A leftist party led by one of the few leading politicians in Slovakia to escape voter anger over a major corruption scandal has been propelled back into power in an early parliamentary election, according to final results.
Smer-Social Democracy of former Prime Minister Robert Fico is a clear winner with 44.4% of the vote, or 83 seats in the 150-seat Parliament, with votes from all 5,956 polling stations counted.
President Ivan Gasparovic said he would formally ask Mr Fico to form a new government but gave no timetable.
The result allows Mr Fico to govern alone - one party rule has not happened in Slovakia since the split of Czechoslovakia in 1993.
However, Mr Fico has offered opposition parties a chance to join forces and form a two-party coalition government, but all other parliamentary parties rejected his offer. Before the election, Mr Fico had discussed a necessity to create a strong, stable government, possibly formed by two parties, amid another economic downturn and efforts to save the eurozone.
Mr Fico - considered a populist leader - has pledged to maintain a welfare state, increase corporate tax and hike income tax for the highest earners.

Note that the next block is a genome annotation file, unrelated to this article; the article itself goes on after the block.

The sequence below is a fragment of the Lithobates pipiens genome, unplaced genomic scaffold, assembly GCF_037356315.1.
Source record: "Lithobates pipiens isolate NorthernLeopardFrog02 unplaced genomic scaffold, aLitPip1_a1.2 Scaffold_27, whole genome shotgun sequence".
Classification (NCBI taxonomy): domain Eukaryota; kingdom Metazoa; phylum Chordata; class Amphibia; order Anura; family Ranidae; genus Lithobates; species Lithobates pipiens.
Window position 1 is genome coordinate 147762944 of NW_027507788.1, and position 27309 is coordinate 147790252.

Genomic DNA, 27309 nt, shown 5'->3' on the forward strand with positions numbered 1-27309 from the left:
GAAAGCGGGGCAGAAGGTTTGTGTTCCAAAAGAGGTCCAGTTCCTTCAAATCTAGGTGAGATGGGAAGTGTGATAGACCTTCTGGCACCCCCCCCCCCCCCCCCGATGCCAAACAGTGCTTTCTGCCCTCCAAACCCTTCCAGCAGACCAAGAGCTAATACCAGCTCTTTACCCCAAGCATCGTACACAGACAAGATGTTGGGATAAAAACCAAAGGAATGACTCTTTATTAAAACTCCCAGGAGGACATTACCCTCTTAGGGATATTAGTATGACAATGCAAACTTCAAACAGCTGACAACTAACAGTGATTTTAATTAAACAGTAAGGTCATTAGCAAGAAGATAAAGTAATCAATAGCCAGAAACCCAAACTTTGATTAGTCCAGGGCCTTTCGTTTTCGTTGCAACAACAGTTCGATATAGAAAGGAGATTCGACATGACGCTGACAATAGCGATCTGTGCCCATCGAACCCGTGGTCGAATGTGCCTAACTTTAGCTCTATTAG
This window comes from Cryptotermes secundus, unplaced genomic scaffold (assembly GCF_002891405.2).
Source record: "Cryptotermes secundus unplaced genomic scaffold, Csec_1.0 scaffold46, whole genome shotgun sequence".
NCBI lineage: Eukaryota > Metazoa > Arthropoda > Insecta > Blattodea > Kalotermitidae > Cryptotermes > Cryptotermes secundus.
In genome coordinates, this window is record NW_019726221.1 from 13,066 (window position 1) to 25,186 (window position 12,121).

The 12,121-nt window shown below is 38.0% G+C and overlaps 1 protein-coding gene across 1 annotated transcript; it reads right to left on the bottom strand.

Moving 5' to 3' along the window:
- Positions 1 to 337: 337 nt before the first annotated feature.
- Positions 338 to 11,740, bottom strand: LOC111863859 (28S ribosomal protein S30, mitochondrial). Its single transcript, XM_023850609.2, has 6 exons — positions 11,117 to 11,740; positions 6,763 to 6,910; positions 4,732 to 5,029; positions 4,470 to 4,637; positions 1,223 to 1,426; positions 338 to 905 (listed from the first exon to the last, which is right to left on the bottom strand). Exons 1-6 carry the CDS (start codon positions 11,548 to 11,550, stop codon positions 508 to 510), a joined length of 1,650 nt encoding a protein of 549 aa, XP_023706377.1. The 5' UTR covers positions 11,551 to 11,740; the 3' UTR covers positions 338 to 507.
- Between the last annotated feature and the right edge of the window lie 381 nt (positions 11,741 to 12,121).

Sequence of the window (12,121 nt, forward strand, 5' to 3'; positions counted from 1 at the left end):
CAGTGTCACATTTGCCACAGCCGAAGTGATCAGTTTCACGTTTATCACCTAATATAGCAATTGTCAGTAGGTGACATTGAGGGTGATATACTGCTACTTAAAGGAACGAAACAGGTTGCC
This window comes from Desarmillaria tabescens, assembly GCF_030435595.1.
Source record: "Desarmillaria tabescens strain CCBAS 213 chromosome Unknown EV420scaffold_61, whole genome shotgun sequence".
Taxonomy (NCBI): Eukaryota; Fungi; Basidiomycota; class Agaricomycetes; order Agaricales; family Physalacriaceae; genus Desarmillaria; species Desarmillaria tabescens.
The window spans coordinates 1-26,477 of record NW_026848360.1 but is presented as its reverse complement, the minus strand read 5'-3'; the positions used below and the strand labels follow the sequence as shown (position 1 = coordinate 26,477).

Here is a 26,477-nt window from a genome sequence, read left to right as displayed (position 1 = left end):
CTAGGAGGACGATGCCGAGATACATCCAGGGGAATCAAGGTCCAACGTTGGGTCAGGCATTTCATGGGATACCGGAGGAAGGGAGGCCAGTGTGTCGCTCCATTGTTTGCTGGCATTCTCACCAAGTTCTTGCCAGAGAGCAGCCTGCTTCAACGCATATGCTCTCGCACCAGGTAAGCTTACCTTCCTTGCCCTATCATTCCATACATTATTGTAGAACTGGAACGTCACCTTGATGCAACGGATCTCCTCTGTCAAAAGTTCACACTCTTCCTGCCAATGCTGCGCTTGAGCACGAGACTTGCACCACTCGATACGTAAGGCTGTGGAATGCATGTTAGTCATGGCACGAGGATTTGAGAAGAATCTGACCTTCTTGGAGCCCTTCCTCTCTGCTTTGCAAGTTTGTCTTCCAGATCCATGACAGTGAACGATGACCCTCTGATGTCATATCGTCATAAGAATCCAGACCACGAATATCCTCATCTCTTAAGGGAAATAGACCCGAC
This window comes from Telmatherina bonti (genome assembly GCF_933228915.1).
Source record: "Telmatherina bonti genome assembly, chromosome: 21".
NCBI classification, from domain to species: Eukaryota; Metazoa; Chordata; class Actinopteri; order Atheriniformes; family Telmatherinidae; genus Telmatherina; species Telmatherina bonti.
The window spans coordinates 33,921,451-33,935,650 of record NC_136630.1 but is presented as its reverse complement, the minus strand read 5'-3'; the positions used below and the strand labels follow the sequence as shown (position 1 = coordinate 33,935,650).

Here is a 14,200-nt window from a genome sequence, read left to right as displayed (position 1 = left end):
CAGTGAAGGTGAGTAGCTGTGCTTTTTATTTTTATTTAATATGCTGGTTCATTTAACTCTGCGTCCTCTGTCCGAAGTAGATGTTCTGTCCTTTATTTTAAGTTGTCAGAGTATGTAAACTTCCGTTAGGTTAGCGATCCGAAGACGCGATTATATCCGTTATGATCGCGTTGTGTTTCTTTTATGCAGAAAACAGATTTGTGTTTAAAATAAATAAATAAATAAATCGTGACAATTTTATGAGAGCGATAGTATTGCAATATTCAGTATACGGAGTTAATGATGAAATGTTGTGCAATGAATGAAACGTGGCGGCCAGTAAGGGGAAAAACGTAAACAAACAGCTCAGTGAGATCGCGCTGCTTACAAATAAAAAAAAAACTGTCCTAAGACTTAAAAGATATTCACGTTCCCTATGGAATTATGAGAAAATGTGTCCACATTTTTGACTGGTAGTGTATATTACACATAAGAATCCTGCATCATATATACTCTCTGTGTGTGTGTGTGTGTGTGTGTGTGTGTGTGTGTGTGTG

"We succeeded with what we offered as an alternative," Mr Fico said. "We've achieved a result that is a pleasant surprise for us, to be honest."
The outgoing centre-right, four-party coalition received a combined 51 seats, on the back of voter anger over a major corruption scandal.
Turnout was surprisingly high at 59.11%. Analysts had predicted a record low turnout, as voters were expected to register their anger over allegations that a private financial group bribed government and opposition politicians in 2005-06 to win lucrative privatisation deals.
The "Gorilla" files - posted online by an anonymous source in December and said to be based on wiretaps - have rocked Slovak politics. One former economy minister is said to have received the equivalent of £8.3 million for his assistance.